Besides defining the events that constitute force majeure, the contracting parties also should define the effect of the force majeure event on their respective rights and obligations. Does such an event merely excuse timely performance by either party? Or would it also entitle the party impacted by the event to additional compensation? The importance of clear contract language in determining the rights of the parties is seen in a federal court case that arose out of the many hurricanes that hit Central Florida in 2004. Despite the fact that the contract was a fixed-price contract, the contractor sought extra compensation under the force majeure clause for unforeseen costs as a result of the impact of the hurricanes. The court rejected the claim, not only because the contracts were fixed-price, but also because the force majeure clause was expressly included as part of the “no damages for delay” clause in the contract. Thus, although there clearly were multiple force majeure events during these construction projects, the court looked to the language of the contract to determine the rights of the parties.
But what if you already have a contract and it doesn’t contain a force majeure clause? Can extreme circumstances still entitle a party to relief from its performance obligations? The answer is yes, because Florida courts also recognize the common law doctrines of “impossibility of performance,” “frustration of purpose” and “acts of God” as providing an excuse for failure to perform under a contract, under appropriate circumstances. Courts are cautious about applying these doctrines, and they each have their own elements, but the common thread is unforeseeability. The event which is claimed as an “act of God,” or which one party claims renders its performance impossible, must be something which was not within the contemplation of the parties at the time the contract was executed.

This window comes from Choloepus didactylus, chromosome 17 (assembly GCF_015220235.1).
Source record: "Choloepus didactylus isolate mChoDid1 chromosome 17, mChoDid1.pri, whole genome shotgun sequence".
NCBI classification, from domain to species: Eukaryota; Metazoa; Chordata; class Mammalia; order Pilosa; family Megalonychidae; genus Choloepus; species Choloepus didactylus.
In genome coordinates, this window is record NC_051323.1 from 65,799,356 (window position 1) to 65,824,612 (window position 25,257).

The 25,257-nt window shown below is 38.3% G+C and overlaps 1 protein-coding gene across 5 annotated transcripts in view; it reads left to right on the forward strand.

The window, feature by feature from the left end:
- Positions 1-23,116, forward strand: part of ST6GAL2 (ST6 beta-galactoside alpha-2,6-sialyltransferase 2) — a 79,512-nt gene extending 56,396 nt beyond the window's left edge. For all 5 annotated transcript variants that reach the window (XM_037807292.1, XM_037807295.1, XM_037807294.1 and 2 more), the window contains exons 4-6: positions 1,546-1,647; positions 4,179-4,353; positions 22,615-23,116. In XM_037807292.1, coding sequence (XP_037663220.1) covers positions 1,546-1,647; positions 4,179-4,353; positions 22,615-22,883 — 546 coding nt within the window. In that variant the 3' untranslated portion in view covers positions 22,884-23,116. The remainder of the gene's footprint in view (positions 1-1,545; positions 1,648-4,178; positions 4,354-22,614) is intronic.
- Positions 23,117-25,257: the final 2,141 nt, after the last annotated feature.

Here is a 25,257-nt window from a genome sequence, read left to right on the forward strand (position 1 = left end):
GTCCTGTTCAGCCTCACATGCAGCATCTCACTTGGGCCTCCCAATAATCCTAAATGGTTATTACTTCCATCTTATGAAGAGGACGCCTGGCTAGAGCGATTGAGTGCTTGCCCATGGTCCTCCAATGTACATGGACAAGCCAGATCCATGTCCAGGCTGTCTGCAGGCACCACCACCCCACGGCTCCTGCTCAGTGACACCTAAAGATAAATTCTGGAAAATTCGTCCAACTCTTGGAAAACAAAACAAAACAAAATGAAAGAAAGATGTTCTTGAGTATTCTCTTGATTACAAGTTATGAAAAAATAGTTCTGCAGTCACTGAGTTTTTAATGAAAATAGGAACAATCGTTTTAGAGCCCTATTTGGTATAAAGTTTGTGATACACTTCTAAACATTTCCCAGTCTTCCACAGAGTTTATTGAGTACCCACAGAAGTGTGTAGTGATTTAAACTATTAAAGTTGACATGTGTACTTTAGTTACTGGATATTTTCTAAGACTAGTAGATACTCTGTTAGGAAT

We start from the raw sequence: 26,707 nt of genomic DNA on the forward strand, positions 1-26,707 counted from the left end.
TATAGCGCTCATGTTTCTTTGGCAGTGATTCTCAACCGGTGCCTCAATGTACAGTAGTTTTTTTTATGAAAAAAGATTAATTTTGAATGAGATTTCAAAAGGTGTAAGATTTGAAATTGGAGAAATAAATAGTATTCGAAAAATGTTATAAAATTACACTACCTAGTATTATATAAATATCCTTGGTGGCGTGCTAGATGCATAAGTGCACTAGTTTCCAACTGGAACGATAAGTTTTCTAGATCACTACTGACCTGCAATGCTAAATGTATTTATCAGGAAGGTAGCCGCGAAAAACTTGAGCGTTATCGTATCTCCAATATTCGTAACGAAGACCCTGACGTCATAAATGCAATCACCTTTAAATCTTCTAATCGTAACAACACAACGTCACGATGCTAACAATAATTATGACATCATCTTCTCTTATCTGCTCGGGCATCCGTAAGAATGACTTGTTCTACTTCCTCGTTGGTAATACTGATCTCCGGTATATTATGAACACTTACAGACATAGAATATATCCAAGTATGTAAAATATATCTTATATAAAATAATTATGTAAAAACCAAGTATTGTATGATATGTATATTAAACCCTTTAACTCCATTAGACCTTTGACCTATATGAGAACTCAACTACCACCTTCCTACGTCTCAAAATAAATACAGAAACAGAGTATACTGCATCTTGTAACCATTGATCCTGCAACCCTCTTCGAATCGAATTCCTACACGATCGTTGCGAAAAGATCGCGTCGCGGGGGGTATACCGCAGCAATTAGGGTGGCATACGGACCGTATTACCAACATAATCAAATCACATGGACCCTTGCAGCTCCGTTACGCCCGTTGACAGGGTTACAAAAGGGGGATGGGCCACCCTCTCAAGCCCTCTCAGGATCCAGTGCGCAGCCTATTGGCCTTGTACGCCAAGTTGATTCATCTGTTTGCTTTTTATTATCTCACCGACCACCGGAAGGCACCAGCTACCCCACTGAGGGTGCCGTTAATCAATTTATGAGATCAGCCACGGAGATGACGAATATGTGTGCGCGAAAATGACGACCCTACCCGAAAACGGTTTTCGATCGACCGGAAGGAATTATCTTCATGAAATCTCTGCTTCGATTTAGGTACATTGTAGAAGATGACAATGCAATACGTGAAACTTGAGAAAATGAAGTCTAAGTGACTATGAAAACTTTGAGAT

How does all of this relate to the current COVID-19 pandemic? As noted previously, construction projects for now are being allowed to continue. But what if social distancing requirements (such as maintaining six feet of space between individuals) render it difficult or impossible for a particular contractor to perform its work? It seems clear that a global pandemic would constitute a “force majeure” and was certainly not foreseeable at the time of contracting for most project. Thus, even if a contract contains a force majeure clause which did not specifically list “diseases” or “pandemics,” the parties to the contract may still be able to argue impossibility of performance, “act of God,” or frustration of purpose if the circumstances merit it.
But what about contracts being negotiated currently? It could be argued that the possible effects of the COVID-19 pandemic (or any future pandemics) are now foreseeable to contracting parties. If these effects are foreseeable, defenses such as impossibility of performance or acts of God would not be available. The burden thus would fall to the parties to address in the contract the possibility of either party’s performance being severely affected by this or future pandemics. This highlights the necessity for experienced legal counsel to aid in the drafting of contract language, specifically the definition and effect of force majeure.